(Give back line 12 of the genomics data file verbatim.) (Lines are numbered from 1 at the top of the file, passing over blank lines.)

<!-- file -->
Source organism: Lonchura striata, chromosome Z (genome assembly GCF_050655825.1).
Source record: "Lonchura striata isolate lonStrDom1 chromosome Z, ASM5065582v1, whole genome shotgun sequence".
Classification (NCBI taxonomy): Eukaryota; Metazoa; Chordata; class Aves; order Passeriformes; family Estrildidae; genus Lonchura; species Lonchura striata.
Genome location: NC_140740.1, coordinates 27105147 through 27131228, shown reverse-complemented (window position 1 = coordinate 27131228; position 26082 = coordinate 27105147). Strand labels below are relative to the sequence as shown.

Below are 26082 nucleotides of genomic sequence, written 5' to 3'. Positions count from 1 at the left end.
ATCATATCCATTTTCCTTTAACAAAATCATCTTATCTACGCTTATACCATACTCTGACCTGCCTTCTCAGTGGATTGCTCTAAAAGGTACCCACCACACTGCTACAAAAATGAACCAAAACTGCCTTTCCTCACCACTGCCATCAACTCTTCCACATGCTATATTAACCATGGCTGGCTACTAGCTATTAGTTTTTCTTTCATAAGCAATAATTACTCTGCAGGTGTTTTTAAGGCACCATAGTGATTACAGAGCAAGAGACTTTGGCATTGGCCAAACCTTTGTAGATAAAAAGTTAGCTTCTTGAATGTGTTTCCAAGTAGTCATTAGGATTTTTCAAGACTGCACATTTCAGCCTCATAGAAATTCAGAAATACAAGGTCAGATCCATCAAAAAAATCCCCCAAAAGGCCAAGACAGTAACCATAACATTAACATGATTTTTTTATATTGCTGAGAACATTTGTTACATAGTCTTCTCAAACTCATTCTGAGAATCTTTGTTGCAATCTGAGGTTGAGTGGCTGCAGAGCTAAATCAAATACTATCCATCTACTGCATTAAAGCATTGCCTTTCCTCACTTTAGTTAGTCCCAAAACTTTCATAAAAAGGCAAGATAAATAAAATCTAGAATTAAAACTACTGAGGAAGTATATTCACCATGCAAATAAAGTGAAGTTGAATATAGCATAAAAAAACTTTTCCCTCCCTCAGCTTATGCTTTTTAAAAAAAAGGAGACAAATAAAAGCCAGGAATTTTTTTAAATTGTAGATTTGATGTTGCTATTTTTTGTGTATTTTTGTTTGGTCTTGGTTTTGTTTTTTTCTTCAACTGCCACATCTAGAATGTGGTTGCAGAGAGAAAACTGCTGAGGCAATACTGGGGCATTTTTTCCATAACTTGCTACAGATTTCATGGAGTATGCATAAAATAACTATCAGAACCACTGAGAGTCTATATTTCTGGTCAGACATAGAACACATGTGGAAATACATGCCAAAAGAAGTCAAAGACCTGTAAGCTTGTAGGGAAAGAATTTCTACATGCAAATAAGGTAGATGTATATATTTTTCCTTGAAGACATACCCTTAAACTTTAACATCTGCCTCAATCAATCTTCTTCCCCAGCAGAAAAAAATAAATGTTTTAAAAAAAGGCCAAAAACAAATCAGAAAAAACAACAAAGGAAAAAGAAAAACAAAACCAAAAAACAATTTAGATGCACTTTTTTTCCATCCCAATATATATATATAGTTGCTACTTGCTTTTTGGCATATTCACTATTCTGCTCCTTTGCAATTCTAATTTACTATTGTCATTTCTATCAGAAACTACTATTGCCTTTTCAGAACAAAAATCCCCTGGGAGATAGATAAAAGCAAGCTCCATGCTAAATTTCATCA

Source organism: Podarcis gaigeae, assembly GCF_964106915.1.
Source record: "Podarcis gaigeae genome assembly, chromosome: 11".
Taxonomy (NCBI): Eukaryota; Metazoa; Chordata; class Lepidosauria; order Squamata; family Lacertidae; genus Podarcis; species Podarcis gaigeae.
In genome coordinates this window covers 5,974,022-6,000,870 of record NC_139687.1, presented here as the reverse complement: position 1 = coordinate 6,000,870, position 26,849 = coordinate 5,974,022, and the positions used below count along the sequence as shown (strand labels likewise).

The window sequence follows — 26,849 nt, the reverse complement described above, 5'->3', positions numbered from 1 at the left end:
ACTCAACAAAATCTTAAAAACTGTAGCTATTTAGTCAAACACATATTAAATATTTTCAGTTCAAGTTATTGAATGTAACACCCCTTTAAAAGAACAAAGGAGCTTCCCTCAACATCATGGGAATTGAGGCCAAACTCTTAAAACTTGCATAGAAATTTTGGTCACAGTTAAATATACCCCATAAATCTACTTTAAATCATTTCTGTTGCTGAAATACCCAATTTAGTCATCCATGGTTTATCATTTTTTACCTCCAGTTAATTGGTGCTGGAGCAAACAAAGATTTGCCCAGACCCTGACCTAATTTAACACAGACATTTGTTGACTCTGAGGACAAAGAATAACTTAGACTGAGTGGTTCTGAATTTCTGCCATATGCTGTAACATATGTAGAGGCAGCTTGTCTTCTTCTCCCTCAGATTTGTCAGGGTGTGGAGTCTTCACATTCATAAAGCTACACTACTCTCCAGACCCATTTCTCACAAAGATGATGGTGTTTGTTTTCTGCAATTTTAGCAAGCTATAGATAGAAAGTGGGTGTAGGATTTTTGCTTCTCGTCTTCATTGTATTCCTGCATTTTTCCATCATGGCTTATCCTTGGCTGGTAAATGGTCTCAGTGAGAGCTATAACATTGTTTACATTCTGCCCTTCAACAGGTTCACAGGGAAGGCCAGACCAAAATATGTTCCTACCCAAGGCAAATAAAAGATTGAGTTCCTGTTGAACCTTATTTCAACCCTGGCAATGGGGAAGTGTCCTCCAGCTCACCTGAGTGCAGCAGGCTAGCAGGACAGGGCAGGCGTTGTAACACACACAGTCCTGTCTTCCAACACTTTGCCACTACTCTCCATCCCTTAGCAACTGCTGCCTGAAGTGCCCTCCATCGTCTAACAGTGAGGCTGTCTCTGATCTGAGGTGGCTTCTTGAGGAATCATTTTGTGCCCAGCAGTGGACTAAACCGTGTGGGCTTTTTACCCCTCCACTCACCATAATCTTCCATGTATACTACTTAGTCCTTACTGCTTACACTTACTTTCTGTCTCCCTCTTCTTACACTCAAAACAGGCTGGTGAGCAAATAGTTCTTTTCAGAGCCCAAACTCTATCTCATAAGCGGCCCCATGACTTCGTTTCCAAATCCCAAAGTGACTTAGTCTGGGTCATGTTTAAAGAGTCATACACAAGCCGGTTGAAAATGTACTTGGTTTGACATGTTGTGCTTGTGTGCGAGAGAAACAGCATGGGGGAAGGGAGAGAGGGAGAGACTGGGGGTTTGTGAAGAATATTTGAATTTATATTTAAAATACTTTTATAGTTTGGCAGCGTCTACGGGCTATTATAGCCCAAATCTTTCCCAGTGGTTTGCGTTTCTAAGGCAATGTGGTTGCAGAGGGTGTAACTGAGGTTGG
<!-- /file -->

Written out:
ACTCAACAAAATCTTAAAAACTGTAGCTATTTAGTCAAACACATATTAAATATTTTCAGTTCAAGTTATTGAATGTAACACCCCTTTAAAAGAACAAAGGAGCTTCCCTCAACATCATGGGAATTGAGGCCAAACTCTTAAAACTTGCATAGAAATTTTGGTCACAGTTAAATATACCCCATAAATCTACTTTAAATCATTTCTGTTGCTGAAATACCCAATTTAGTCATCCATGGTTTATCATTTTTTACCTCCAGTTAATTGGTGCTGGAGCAAACAAAGATTTGCCCAGACCCTGACCTAATTTAACACAGACATTTGTTGACTCTGAGGACAAAGAATAACTTAGACTGAGTGGTTCTGAATTTCTGCCATATGCTGTAACATATGTAGAGGCAGCTTGTCTTCTTCTCCCTCAGATTTGTCAGGGTGTGGAGTCTTCACATTCATAAAGCTACACTACTCTCCAGACCCATTTCTCACAAAGATGATGGTGTTTGTTTTCTGCAATTTTAGCAAGCTATAGATAGAAAGTGGGTGTAGGATTTTTGCTTCTCGTCTTCATTGTATTCCTGCATTTTTCCATCATGGCTTATCCTTGGCTGGTAAATGGTCTCAGTGAGAGCTATAACATTGTTTACATTCTGCCCTTCAACAGGTTCACAGGGAAGGCCAGACCAAAATATGTTCCTACCCAAGGCAAATAAAAGATTGAGTTCCTGTTGAACCTTATTTCAACCCTGGCAATGGGGAAGTGTCCTCCAGCTCACCTGAGTGCAGCAGGCTAGCAGGACAGGGCAGGCGTTGTAACACACACAGTCCTGTCTTCCAACACTTTGCCACTACTCTCCATCCCTTAGCAACTGCTGCCTGAAGTGCCCTCCATCGTCTAACAGTGAGGCTGTCTCTGATCTGAGGTGGCTTCTTGAGGAATCATTTTGTGCCCAGCAGTGGACTAAACCGTGTGGGCTTTTTACCCCTCCACTCACCATAATCTTCCATGTATACTACTTAGTCCTTACTGCTTACACTTACTTTCTGTCTCCCTCTTCTTACACTCAAAACAGGCTGGTGAGCAAATAGTTCTTTTCAGAGCCCAAACTCTATCTCATAAGCGGCCCCATGACTTCGTTTCCAAATCCCAAAGTGACTTAGTCTGGGTCATGTTTAAAGAGTCATACACAAGCCGGTTGAAAATGTACTTGGTTTGACATGTTGTGCTTGTGTGCGAGAGAAACAGCATGGGGGAAGGGAGAGAGGGAGAGACTGGGGGTTTGTGAAGAATATTTGAATTTATATTTAAAATACTTTTATAGTTTGGCAGCGTCTACGGGCTATTATAGCCCAAATCTTTCCCAGTGGTTTGCGTTTCTAAGGCAATGTGGTTGCAGAGGGTGTAACTGAGGTTGG